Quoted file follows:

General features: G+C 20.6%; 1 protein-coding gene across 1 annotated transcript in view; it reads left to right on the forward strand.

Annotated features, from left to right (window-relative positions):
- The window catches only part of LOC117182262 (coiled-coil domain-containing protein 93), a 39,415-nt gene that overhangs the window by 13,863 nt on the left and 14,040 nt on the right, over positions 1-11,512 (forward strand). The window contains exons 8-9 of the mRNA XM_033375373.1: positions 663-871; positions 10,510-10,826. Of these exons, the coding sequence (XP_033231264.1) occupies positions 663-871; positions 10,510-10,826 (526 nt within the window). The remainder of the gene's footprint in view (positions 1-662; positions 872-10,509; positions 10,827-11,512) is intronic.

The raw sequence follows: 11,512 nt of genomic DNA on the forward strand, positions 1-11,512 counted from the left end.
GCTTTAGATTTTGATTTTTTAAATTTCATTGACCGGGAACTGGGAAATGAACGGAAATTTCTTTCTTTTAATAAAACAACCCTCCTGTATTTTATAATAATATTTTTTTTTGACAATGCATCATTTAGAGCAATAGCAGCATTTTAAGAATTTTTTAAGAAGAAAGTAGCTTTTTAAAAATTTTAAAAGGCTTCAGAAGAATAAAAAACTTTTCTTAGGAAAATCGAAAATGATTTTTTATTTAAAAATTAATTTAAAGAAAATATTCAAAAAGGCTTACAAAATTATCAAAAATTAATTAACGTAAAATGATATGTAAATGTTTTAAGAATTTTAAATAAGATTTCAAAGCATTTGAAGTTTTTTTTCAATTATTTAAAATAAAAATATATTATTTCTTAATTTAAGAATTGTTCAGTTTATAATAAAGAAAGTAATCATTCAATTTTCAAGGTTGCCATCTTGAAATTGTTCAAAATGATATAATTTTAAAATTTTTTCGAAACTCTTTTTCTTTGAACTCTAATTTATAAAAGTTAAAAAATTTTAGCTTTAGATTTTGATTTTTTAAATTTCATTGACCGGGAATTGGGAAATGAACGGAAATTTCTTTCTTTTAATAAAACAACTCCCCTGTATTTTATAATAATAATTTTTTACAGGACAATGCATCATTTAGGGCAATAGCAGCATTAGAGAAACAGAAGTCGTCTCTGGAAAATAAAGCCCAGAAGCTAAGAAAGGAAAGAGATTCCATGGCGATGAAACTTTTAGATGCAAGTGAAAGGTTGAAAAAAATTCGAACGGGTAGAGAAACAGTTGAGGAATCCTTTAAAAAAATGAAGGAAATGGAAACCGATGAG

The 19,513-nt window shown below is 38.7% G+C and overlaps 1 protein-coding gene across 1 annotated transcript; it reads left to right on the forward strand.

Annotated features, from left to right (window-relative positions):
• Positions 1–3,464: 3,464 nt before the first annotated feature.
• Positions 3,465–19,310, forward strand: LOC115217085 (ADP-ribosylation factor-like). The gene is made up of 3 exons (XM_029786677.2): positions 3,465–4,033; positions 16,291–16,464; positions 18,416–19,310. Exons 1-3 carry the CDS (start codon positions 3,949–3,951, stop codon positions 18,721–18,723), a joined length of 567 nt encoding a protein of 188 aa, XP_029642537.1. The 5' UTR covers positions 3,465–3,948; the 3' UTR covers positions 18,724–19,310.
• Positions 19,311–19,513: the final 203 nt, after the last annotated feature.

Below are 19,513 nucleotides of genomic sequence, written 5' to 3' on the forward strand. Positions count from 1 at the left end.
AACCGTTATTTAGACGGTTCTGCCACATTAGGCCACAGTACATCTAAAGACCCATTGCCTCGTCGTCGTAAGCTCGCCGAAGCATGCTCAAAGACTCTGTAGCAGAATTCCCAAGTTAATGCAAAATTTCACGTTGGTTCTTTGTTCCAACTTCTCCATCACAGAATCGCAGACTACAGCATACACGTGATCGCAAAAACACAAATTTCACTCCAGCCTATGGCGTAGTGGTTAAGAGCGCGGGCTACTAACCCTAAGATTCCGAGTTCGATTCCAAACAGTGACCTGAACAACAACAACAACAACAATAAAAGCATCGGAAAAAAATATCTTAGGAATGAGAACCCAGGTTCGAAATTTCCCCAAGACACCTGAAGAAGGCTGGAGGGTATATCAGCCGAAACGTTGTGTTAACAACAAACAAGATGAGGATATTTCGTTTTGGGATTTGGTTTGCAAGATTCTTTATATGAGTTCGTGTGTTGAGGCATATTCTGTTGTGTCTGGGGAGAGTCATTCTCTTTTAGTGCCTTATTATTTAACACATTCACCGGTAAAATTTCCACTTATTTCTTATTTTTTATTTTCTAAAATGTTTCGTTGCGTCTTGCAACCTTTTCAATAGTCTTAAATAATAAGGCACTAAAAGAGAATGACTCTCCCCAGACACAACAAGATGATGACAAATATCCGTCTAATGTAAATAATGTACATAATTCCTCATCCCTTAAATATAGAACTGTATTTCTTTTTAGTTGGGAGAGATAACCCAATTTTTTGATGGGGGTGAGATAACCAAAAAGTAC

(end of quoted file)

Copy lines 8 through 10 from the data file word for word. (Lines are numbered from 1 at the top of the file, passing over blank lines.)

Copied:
• Positions 1–3,464: 3,464 nt before the first annotated feature.
• Positions 3,465–19,310, forward strand: LOC115217085 (ADP-ribosylation factor-like). The gene is made up of 3 exons (XM_029786677.2): positions 3,465–4,033; positions 16,291–16,464; positions 18,416–19,310. Exons 1-3 carry the CDS (start codon positions 3,949–3,951, stop codon positions 18,721–18,723), a joined length of 567 nt encoding a protein of 188 aa, XP_029642537.1. The 5' UTR covers positions 3,465–3,948; the 3' UTR covers positions 18,724–19,310.
• Positions 19,311–19,513: the final 203 nt, after the last annotated feature.